Queensbury Man Looking To Have Murder Charges Dismissed Due To Improper Subpoena

With rising tensions between the police, the case of the Queensbury man who is looking to have his murder charges dismissed due to an improper subpoena, may be small news, but it is capturing a community. The lawyer for the Johnsburg man accused of manslaughter and murder in the death of his young, only weeks-old daughter, is asking the judge to dismiss all charges due to insufficient evidence. His lawyer insists that the authorities in the case improperly subpoenaed private documents and video recorded him without the right to.

Nicholas D. Jones’s lawyers are asking the Warren Country Judge John Hall to dismiss his indictment. He argues that the case against Jones does not have the evidence needed to prosecute for depraved indifference to a human life as it is stated. The sticking point is that he has not been accused of “intentionally” killing his just 22-day old daughter Gabriella Jones, the murder was caused by his callous acts of throwing and shaking her around when she awoke him early on the morning of March 28th.

Shaken baby syndrome is nothing new and certainly nothing that has ever been dismissed in a court of law. What is questionable is the way that the authorities obtained the evidence they needed to prosecute Mr. Jones. Tucker Stanclift, Jones’s lawyer, claims that he was recorded by officials without being told that he was being videotaped, and, therefore, it is inadmissible in a court of law. Even worse, they told him that they would not be recording the conversation.

Also, a contention is the way that the subpoena was sent over. Not following protocol, it was faxed over while they were already seeking the medical files of the death of his daughter. That was not supposed to be done until the subpoena was in hand for the documents and a search of the Jones’s home. Highly illegal, it is tantamount to illegal search and seizure and cannot be used as evidence. Warren County Sherriff Bud York maintains that there was not any videotaping without the defendant’s knowledge and consent.

The depraved indifference prosecution has been an issue in recent years, and appeal courts around the nation have found that if someone shows a lack of reasonable concern or care for a victim, even if they try to help after injuring them, it is still prosecutable. The case used to set precedence for this one was the 2007 Glens Falls child death case whereby the mother, Alicia Lewie, was originally convicted and then the case was overturned in the appeals court. She was released of depraved indifference charge, but the manslaughter charge was still upheld.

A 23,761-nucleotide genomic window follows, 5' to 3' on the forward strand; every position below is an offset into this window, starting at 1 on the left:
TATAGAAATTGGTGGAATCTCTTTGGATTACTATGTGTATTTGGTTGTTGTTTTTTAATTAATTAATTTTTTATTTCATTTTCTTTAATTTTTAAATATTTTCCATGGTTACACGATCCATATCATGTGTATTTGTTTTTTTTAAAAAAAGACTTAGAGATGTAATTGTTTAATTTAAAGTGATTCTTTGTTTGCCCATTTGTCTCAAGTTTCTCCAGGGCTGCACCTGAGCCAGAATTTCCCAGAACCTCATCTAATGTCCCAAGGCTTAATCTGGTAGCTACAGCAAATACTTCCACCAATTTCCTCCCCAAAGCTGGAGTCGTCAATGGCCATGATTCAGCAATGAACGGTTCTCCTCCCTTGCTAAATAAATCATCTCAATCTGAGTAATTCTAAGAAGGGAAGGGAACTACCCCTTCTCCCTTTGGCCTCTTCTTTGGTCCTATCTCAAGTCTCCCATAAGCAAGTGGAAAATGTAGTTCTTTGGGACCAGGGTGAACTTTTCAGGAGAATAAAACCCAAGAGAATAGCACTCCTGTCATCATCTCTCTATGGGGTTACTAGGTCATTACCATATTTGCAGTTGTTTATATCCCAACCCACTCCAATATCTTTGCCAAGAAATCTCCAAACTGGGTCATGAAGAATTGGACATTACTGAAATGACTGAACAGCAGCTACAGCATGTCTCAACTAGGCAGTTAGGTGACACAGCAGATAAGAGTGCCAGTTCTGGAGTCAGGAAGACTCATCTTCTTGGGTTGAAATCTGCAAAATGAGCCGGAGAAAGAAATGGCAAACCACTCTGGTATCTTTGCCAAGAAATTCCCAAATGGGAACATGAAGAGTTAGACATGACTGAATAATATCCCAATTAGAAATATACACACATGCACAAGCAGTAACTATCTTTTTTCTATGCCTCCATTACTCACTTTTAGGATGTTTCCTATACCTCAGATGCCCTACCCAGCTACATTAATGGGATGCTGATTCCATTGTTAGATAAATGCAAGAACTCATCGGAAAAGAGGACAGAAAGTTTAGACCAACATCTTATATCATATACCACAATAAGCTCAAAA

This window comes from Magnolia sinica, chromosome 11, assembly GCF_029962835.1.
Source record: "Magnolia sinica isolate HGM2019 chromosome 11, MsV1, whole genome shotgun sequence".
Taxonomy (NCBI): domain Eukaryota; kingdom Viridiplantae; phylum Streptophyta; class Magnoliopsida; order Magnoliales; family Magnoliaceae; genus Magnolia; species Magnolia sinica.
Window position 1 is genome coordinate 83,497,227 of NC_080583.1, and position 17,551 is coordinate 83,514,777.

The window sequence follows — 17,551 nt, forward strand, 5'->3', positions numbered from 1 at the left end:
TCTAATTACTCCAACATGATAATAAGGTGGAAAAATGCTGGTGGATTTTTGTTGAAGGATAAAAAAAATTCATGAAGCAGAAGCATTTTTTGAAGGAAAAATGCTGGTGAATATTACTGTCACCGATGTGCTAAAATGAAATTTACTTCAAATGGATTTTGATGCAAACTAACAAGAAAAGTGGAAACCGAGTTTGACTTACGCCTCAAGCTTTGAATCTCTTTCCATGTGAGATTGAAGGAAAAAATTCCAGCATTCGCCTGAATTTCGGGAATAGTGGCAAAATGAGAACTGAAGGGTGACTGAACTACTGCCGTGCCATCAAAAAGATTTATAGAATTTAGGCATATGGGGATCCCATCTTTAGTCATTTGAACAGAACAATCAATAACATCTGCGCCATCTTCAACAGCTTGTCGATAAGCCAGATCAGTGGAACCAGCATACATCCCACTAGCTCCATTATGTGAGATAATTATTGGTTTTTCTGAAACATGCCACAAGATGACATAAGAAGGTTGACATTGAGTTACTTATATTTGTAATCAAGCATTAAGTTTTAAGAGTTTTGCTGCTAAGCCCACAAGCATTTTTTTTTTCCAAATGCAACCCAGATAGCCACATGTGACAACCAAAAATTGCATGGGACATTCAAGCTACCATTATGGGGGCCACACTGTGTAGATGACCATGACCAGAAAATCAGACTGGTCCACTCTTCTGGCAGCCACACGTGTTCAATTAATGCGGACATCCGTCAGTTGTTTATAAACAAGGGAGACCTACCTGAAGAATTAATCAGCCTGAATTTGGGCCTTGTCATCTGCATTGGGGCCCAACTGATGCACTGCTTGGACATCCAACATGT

The workers compensation lawyer Los Angeles, insists that even if Jones was the cause of the injuries of his daughter, his immediate response to get the baby help, was evidence that he didn’t have depraved indifference. The fact that he took the baby for care proves that he did care and that the allegations can’t stand.

Stanclift noted that for depraved indifference to stand, he would have to show that he had an indifference to whether she lived or died, which is not what the actions he took demonstrates. He also insists that any video recordings that the prosecution holds may not be entered into evidence. Jones’s then lawyer, Robert Gregor, was told that his statements in the interrogation room would not be videotaped.

The prosecution intends to proceed with seeking a murder charge in this case. Nothing can proceed until the ruling about the plea discussion and the evidence motions are both ruled on. Even if the case is dismissed due to the legalities of the current case, it is likely that it will proceed to another grand jury indictment where the vide tapes would not be entered into evidence. Jones is facing twenty-five years to life for his actions. If he is convicted of second-degree murder for manslaughter, he could face up to 25 years.

Until the matters of this case are settled, Jones will remain behind bars without bail, and no new court date has been announced as of yet. What happens, in this case, may have implications for many shaken baby syndrome cases across the nation and the way that they are prosecuted.